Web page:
elysium“Elysium” is one of a string of recent action flicks which have taken to exploring bigger issues than how to make the biggest explosion. Here, we’ll look at some themes in the movie and reflect on how they might resonate with the Christian worldview. There will be SPOILERS for the film in what follows. I will not summarize the plot, though a summary may be found here.

Greed and Suffering

The story seems to center around the issue of greed. After all, the premise is essentially that human greed leads to great suffering. The question of whether there is a moral obligation to end suffering is front and center in the movie. The citizens of Elysium live a life of luxury, conveniently located far away from the strife that inhabitants of Earth must undergo. There is a clear and obvious dichotomy between the lives of the people planetside and those on the space colony.

It’s a premise which seems obvious, but there is a twist in the film, which impacts the force of this question. Once the final outcome is determined, and the reprogramming of citizenship is brought about to include all people, Elysium’s automated defenses and medical robots immediately begin helping the people of Earth. Medical shuttles are dispatched with instant-healing devices to help the new citizens. This twist throws a wrench into the reasoning of the question of obligation to end suffering: what if one has nothing to lose in order to help others?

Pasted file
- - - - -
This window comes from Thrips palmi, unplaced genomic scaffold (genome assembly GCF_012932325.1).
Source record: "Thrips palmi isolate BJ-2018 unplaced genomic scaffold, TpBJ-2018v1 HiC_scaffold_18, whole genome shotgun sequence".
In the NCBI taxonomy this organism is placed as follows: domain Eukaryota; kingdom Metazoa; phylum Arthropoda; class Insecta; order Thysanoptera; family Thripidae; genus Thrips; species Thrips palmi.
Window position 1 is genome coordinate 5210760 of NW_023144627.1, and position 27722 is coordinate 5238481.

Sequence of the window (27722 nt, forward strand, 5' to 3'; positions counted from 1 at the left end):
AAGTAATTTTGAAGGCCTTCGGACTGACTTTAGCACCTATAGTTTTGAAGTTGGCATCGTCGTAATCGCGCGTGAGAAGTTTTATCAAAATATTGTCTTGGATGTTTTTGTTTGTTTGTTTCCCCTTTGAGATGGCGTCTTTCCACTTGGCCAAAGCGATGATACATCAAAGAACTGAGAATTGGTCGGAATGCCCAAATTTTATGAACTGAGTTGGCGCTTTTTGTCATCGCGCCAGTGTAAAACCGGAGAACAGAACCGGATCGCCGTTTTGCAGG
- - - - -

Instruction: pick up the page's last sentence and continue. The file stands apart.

Thus, the question goes beyond mere greed. It is a question of how humans will seek to hold on to what they have, even when it costs nothing to help others. It’s a poignant way to portray the issue, and one which forces viewers to think upon their own attitudes regarding what we have and seek to hold on to.

Of course, this portrayal of the issue doesn’t take away from the question of whether there is an obligation to end suffering. I think the answer, from a Christian perspective, is that we of course do. Then, the question must be asked of how to best alleviate suffering. These and other questions are raised by the film, and in ways which provoke much continued thought.

Class

The issues of greed and suffering are also bookended in the film by the question of class. Even on Earth, where poverty seemed to be ubiquitous, class was an issue. There were those with jobs, those who begged, and those who turned to crime. The sharp distinction between citizens of Elysium and those of Earth makes the point even more obvious. Once again, as Christians, we are forced to ask how we might address this issue of inequality. There are to be no such distinctions in the body of Christ (Galatians 3:28), so how might we help to work towards ending racial, class, and other inequalities on Earth?

Hope

There is a constant theme of hope in what seems like a hopeless world. The people of Earth realize that help could come from Elysium, but they must get there first. They turn their hope to the stars, but there is a Nun who educates the young Max that there is beauty on Earth as well–beauty in humanity, despite our fallen nature.

Conclusion

“Elysium,” though featuring some objectionable content, is a film with much to ponder from a Christian perspective. How are we to approach other humans in a way which doesn’t undermine their dignity? We are to work to end suffering, to bring about equality. We are to prevent a scenario like “Elysium” from ever happening.